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How to Get a Job in Video Game Testing

Updated on April 25, 2012

Game Testing

Your Goal: Your goal, if you are reading this, is to get a job working in the fast-paced and ever-changing Electronic Video Game industry.

Why Game Testing: Game Testing, or Quality Assurance as it is known in the industry, is a great jumping off point for getting into a variety of other jobs in Gaming. These include, but are not limited to, Production, Game Design, Systems Design, and Audio Design (plus a heck of a lot more that I'm not going to list!) The Video Game industry is one of the few that hasn't seen a noticeably hit in profits due to the recent global economic downturn. In fact, companies are starting up every day and Game Testing is always part of any successful game business strategy.

Before You Apply: Before you even start to look for the job, make sure you know what you are getting into. Game Testing is not sitting around all day playing games and eating pizza. It is hard work and involves a great deal of documentation, meetings, emails, and interpersonal communication. Game testing is not playing through the game over and over which, while eventually boring, seems like fun in general. In QA, you are actually more likely to find yourself playing the same level or puzzle over and over again until your eyes bleed from exhaustion. That's how you get bugs fixed. Rinse and repeat. It's important to know that before you take the first step to apply.

Where To Apply: Obviously certain areas of the country (United States, but this applies to any country with Gaming companies) are more heavily populated with game companies. Los Angeles, San Francisco, and Seattle are all great cities to look for jobs, but other cities, such as New York, New Orleans, and Austin, also have Gaming presence. When scouting out companies, you need to look for places that will bring you on as a contract employee for a several month stint. You'll find as you look that many large companies (EA, Activision, Sony, etc.) have more offerings for those without experience to get a foot in the door. While it is harder to get full-time employment in QA in these companies, they allow you to get the experience needed to apply to more experience-based QA groups (Zynga, Treyarch, Bungee). Big companies are a great way to rack up test time and get the skills needed to make it long term in the industry.

Important! This is just a basic guide and there are many ways to actively seek out employment in the game industry. Two things you should keep in mind when seeking a job in Gaming, beyond what has already been said, are: 1) Temp Agencies can be a great asset for finding a job. These companies specialize in contracted labor recruitment and have close ties to the video game industry. They also have job listings online so you can browse possible options for what you want to do. 2) It really does matter who you know at least as much as it matters what you know. You'll hear people refer to the Game industry as being very incestuous, in the sense that people almost always reconnect with others with whom they've worked over the years as they move to new companies. Despite the gigantic profit margins in the industry, the total number of employees is relatively small compared to comparabley profitable industries (oil, high tech, etc). Knowing someone at the company where you are applying is a huge boost in the likelyhood of you getting a job. Recommendations from current employers nearly always get calls for interviews before strangers with not internal connections. The lesson here; make friends and network as much as possible using social media like facebook and Linkedin.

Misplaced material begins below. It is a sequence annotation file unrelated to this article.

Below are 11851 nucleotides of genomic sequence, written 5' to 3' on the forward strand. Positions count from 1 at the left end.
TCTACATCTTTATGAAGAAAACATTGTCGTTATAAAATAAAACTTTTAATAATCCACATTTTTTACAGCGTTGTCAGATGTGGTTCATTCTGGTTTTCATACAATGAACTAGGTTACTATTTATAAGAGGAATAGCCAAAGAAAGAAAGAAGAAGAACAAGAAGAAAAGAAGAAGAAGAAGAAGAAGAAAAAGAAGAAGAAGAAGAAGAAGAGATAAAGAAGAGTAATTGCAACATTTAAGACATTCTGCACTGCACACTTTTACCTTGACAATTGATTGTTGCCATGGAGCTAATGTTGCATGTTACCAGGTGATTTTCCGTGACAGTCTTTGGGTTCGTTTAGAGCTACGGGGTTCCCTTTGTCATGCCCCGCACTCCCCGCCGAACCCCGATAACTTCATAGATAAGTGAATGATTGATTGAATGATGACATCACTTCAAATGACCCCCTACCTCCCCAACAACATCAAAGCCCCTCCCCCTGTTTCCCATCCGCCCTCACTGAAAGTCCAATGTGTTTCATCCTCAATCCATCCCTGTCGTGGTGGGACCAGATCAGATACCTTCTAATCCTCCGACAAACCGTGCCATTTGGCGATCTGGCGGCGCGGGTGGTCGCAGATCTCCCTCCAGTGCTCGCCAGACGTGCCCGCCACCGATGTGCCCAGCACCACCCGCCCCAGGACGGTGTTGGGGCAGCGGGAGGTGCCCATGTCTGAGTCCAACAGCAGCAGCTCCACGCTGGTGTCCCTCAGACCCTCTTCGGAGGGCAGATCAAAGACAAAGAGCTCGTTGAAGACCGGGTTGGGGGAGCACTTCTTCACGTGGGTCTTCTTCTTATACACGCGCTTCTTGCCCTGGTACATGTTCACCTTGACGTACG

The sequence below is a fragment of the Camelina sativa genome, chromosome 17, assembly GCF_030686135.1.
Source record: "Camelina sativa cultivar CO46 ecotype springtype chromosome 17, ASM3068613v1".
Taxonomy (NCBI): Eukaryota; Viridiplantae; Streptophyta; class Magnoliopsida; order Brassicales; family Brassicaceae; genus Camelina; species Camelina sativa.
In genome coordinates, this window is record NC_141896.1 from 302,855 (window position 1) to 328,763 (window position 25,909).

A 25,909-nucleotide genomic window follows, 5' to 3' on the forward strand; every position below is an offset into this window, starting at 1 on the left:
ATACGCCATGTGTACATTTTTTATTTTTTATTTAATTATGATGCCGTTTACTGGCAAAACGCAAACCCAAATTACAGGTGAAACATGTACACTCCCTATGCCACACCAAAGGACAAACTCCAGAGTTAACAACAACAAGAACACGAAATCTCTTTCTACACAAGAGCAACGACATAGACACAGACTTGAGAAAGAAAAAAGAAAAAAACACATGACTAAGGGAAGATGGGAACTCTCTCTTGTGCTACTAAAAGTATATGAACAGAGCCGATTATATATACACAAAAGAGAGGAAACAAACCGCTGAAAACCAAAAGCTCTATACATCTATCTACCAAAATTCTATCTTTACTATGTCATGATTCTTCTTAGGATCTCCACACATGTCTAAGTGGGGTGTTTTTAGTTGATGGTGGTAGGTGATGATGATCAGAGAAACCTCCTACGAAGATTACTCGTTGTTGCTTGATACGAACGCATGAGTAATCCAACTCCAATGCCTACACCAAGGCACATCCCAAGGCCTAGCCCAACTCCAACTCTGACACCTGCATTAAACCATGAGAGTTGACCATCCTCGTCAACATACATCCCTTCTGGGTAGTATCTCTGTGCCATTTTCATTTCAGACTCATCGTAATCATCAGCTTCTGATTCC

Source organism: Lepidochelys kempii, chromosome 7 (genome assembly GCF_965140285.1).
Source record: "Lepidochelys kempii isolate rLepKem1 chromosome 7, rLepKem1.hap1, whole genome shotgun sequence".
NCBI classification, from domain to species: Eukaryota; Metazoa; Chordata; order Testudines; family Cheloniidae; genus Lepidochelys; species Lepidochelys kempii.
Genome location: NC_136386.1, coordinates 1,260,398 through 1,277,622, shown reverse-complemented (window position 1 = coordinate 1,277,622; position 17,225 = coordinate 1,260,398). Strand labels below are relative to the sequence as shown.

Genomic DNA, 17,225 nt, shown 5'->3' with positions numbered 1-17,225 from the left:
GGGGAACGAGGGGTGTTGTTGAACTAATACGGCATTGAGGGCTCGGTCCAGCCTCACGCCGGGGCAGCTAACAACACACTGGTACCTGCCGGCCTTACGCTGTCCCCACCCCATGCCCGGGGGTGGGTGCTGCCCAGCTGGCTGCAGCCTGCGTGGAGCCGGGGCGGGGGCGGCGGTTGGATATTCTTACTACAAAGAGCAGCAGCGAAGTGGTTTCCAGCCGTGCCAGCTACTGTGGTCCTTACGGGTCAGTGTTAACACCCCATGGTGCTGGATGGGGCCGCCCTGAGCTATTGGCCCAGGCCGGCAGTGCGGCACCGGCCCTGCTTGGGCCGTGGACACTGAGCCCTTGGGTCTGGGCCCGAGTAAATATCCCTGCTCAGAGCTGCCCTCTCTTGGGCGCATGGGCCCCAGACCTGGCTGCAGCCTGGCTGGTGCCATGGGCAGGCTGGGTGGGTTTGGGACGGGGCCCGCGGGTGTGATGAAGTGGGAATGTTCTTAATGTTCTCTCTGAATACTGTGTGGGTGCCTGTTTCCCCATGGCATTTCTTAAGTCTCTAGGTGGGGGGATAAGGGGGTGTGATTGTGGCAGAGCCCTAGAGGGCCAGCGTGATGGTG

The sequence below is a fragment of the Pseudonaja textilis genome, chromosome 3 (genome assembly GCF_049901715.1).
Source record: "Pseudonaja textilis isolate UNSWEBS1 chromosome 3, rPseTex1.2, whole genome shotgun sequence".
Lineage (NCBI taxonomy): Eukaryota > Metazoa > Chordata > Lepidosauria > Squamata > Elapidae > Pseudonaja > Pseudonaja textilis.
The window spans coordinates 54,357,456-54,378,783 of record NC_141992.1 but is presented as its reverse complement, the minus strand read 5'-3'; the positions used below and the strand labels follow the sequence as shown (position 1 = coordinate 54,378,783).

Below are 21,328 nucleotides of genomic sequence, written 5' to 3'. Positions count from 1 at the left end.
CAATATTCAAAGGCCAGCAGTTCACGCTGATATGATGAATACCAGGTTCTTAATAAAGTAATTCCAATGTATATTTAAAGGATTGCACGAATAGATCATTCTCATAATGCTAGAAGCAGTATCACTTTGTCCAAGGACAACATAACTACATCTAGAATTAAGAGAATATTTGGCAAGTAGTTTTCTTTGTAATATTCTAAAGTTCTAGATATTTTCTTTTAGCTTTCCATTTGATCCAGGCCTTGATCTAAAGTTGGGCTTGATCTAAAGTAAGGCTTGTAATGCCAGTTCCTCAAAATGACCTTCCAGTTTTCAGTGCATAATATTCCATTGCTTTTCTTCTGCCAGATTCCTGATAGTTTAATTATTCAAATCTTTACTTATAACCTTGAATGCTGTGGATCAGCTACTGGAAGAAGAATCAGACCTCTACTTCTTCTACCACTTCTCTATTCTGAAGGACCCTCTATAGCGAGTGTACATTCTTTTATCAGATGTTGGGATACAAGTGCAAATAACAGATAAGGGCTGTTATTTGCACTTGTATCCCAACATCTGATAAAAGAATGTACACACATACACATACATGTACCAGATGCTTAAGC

Good luck!


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    • buschwc profile imageAUTHOR

      buschwc 

      6 years ago from Campbell, CA, USA

      Glad you enjoyed the article, just trying to encourage people to get out there and look for the job they really want!

    • BraidedZero profile image

      James Robertson 

      6 years ago from Texas

      I have a friend who did video game testing and he told me about how he spent hours just running into walls to check for glitches. It is very confusing to most people because they imagine playing online with their buddies while getting payed for it. But in all honesty, as you explained, it is definitely not that way.

      Getting your foot in the door is the hardest part for sure. Especially when you don't live in one of the big cities you covered, or at least near them.

      Great Hub. I thoroughly enjoyed it.

    • buschwc profile imageAUTHOR

      buschwc 

      6 years ago from Campbell, CA, USA

      I'm glad you enjoyed it, hope that helps you over in the UK!

    • GamerxGuy profile image

      GamerxGuy 

      6 years ago from United Kingdom

      i really liked how informative it was.

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